There are commonly 2 extremes as we all wrestle with this question. The first is the careless lack of discernment of many churches who have an alter call for 4-5 year olds, ask them to raise their hand if they love Jesus, then baptize them as converted followers of Jesus. The other extreme often results from the carelessness of the first.
This extreme prevents both parents and pastors to be willing to affirm whether or not a child is truly converted until they are adults and are completely independent of their parent’s authority and care. I believe a middle ground must be approached if we truly desire to discern clear biblical evidence that a child, teenager, or young adult has become a new creature in Christ.
Knowing we are not God and cannot see the heart, I believe there are still evidences we can see and know to help us discern a child or teenager’s conversion in a similar way we try to do the same with adults. In the spirit of Jonathan Edward’s 5 signs of true conversion, here are 5 evidences that I try to use as a template as both a parent and pastor in wrestling with this issue.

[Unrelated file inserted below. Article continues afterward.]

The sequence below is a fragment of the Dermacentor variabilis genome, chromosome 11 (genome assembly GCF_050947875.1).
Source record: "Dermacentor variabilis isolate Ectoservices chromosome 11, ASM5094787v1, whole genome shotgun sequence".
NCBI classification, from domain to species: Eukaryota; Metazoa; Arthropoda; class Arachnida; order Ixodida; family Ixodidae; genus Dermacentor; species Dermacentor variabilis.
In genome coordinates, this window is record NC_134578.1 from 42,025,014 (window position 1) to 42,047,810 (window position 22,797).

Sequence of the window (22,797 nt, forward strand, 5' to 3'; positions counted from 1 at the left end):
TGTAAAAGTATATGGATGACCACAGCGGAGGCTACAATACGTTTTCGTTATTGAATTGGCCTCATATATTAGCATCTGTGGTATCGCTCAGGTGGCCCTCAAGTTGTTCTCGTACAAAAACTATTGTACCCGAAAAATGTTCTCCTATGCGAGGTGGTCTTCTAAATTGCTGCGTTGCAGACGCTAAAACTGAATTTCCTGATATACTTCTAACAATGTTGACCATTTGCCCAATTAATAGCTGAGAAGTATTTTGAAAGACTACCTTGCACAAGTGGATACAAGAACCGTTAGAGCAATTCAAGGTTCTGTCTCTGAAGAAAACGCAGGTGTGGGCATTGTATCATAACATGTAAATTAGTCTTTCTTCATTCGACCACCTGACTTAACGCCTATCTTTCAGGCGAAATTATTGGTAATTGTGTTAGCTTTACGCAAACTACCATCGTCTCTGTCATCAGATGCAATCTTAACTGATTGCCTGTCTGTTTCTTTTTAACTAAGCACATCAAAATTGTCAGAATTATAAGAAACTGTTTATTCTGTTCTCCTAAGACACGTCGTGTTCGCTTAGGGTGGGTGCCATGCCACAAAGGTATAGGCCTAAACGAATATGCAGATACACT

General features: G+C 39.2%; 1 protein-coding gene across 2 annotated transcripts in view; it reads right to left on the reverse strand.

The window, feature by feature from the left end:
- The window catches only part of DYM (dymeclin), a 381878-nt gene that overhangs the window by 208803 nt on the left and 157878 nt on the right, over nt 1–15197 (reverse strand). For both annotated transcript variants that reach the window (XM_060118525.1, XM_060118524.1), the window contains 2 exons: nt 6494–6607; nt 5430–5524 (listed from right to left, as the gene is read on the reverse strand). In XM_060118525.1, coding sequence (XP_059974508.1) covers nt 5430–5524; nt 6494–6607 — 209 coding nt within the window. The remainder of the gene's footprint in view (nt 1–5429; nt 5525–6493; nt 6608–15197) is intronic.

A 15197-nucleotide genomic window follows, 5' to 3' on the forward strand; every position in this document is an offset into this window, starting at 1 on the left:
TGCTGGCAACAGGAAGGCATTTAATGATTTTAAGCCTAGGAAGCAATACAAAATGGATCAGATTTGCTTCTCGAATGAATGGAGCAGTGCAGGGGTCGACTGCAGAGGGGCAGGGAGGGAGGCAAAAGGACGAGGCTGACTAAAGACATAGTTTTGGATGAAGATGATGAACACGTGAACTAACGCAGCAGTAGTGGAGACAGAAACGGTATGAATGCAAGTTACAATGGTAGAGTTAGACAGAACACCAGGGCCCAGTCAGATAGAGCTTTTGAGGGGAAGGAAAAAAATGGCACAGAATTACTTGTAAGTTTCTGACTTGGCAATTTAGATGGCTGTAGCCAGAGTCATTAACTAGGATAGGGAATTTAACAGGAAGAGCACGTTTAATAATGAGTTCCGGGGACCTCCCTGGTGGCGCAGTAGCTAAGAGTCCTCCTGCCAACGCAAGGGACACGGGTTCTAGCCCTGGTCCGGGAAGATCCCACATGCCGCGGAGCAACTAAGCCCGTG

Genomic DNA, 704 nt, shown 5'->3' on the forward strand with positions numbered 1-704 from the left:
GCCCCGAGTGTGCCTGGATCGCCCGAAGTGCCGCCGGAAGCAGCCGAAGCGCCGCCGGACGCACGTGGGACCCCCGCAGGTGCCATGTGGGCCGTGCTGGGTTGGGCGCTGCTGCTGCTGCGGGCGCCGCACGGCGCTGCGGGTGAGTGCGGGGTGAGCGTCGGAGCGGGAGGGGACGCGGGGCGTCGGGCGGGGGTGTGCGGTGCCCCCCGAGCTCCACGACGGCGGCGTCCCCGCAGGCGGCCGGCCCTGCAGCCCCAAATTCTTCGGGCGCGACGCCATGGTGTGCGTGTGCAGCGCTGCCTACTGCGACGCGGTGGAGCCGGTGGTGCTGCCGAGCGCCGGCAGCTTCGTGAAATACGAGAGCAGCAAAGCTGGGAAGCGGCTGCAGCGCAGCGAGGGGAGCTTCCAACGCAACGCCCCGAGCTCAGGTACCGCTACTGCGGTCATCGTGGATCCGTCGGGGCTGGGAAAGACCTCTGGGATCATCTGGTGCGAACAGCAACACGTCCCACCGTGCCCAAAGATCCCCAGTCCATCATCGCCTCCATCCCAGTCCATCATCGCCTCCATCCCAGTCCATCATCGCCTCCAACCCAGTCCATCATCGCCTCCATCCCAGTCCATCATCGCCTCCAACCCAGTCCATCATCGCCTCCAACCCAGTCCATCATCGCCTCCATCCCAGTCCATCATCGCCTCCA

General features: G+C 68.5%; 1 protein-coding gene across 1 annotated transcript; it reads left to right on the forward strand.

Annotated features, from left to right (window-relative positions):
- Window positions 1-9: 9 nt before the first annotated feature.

1) A growing affection and need for Jesus and the gospel.
2) A heightened understanding of the truths of Scripture.
3) An increased kindness and selflessness towards siblings.
4) A greater awareness and distaste for sin.
5) A noticeable desire to obey parents.
In my experience as both a parent and a pastor, I have found that age is not the most important gauge to determine true conversion, but to genuinely look for these evidences in an age appropriate manner. For example, we need to know that a child has a clear understanding of the gospel. However, that will be articulated by a 10 year old differently than it should a 16 year old. A desire to obey parents and a selfless spirit towards siblings will also show up differently in a 10 year old than they will in a 16 year old.
Nevertheless, they must be present in some way and I would strongly discourage any pastor or parent to affirm a child’s conversion without some kind of tangible evidence apart from their verbal profession. On the flip side, I would also caution you from falling into the trap I have in the past in regard to demanding more from a child than can be observed.
This is tricky ground I realize. So much as a pastor must be approached on a case by case basis. Many of us will be all around the spectrum, but the one takeaway from this post is be mindful to avoid the extremes that do exist on both sides. Find I nice seat in the shade somewhere in the middle as a starting point. Then, be wise, assess honestly, and pray that the merciful God who does regenerate adults, teenagers, and even children give you much discernment.
Article from Practical Shepherding